Our armed forces’ rapt attention shifted resolutely to global terrorism’s base, the Middle East. Chinese linguistics expert or not, Maddox was soon assigned to the Joint Special Operations Command (JSOC) in Iraq. His primary objective was to quickly collect completely accurate information toward his mission’s success, as he did in over three hundred crucial interrogations. In fact, he was so effective that his data collection directly led to the capture of Saddam Hussein.

Maddox is clear that his nation’s mission in Iraq was honorable, as it has always been, but he believes its interrogation methods were antiquated. He says it this way, “The techniques I was trained on didn’t work, and it wasn’t because I was a bad interrogator, they just didn’t work in this new type of warfare. The techniques that the Army emphasized were confrontational, threatening and intimidating, and they caused hopelessness rather than building trust.”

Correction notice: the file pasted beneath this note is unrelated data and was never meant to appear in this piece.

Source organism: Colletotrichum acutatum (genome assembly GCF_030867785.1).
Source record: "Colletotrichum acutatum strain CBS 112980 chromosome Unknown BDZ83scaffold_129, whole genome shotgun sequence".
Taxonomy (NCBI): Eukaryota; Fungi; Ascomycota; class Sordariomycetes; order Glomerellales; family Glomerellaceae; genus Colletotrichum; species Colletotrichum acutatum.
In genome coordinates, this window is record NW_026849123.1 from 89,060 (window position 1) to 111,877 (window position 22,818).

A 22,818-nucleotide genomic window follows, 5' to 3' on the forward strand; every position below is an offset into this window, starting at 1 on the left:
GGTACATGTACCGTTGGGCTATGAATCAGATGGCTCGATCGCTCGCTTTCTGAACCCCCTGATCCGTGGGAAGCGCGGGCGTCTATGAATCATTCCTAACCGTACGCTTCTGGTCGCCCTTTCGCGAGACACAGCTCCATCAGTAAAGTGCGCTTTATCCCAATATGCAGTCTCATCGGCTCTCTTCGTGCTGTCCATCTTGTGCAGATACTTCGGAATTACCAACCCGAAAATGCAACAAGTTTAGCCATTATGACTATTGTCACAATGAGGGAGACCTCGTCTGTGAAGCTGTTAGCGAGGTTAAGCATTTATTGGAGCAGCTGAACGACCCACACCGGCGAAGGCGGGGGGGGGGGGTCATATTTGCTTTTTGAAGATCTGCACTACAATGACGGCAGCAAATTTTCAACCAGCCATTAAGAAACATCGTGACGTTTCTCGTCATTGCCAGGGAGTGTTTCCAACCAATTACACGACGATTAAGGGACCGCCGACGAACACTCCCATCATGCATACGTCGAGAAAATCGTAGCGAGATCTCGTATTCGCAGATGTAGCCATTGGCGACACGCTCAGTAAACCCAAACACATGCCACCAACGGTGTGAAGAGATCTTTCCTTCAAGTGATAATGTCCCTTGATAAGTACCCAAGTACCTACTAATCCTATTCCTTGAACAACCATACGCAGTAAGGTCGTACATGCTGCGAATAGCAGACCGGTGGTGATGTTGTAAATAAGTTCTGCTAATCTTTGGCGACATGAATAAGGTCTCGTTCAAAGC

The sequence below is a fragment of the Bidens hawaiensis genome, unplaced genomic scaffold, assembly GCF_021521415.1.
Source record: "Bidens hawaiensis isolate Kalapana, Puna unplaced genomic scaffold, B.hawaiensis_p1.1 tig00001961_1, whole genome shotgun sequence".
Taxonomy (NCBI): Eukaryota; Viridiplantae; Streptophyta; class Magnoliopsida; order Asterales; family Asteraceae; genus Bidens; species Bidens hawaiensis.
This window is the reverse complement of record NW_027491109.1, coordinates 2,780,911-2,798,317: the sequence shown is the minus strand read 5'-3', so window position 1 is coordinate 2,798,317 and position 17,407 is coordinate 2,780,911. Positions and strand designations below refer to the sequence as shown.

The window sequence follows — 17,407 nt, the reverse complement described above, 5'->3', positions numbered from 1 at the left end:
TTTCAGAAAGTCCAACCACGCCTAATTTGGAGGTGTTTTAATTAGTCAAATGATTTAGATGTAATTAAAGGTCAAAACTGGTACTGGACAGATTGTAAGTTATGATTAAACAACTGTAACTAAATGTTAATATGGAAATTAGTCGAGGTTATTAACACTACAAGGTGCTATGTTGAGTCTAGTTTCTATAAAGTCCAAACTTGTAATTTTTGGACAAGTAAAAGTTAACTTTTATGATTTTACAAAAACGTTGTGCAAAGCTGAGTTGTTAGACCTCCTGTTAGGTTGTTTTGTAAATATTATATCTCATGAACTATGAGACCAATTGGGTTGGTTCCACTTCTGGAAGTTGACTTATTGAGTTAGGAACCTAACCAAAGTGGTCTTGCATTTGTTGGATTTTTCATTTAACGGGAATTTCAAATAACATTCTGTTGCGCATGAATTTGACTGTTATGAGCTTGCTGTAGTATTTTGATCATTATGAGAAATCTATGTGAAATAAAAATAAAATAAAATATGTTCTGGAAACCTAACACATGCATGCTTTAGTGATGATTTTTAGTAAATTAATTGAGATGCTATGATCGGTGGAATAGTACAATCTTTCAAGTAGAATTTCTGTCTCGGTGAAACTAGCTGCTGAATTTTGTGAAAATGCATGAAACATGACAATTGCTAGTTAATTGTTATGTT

Instead, Maddox’s more compassionate and collaborative approach provided his prisoners with hope, allowing them to see the possibility of freedom and starting over. In those most despairing times, he moved fearful conversations to hopeful, and finally, to a bond of trust.

In earning his official ‘Legion of Merit’ citation, his contributions were acknowledged with the following statement, “Staff Sergeant Maddox’s distinctive accomplishments are in keeping with the finest traditions of military service and reflect great credit upon himself, the Joint Special Operations Command, and the United States Army.”

In addition, Maddox’s innovative methods of collecting critical information have shaped the future of intelligence procedures for both military and civilian law enforcement. After a ten-year stint as the first civilian interrogator at the U.S. Defense Intelligence Agency, he retired from government service in 2014 to begin a career in the more lucrative world of corporate consultation.

An Empathetic Warrior in Business

Most humans are commonly afraid of certain undertakings. Maddox is no different. Fears prominent on his list include jumping out of an airplane, fighting in a ground war in a Middle Eastern country (or anywhere else), and public speaking in front of hundreds and even thousands of people. All three endeavors take uncommon guts and engaging in all three is a good definition of a warrior.